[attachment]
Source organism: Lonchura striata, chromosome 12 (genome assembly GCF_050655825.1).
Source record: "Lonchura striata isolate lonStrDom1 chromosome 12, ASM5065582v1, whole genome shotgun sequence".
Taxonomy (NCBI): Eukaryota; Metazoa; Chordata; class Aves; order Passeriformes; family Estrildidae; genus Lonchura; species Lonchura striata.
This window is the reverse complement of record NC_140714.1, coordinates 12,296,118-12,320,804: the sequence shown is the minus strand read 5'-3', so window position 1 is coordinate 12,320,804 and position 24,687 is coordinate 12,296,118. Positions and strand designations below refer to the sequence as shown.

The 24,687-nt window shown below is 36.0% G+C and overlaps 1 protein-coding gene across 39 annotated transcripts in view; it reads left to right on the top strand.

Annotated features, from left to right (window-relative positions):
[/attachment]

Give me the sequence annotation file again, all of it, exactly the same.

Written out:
Source organism: Lonchura striata, chromosome 12 (genome assembly GCF_050655825.1).
Source record: "Lonchura striata isolate lonStrDom1 chromosome 12, ASM5065582v1, whole genome shotgun sequence".
Taxonomy (NCBI): Eukaryota; Metazoa; Chordata; class Aves; order Passeriformes; family Estrildidae; genus Lonchura; species Lonchura striata.
This window is the reverse complement of record NC_140714.1, coordinates 12,296,118-12,320,804: the sequence shown is the minus strand read 5'-3', so window position 1 is coordinate 12,320,804 and position 24,687 is coordinate 12,296,118. Positions and strand designations below refer to the sequence as shown.

The 24,687-nt window shown below is 36.0% G+C and overlaps 1 protein-coding gene across 39 annotated transcripts in view; it reads left to right on the top strand.

Annotated features, from left to right (window-relative positions):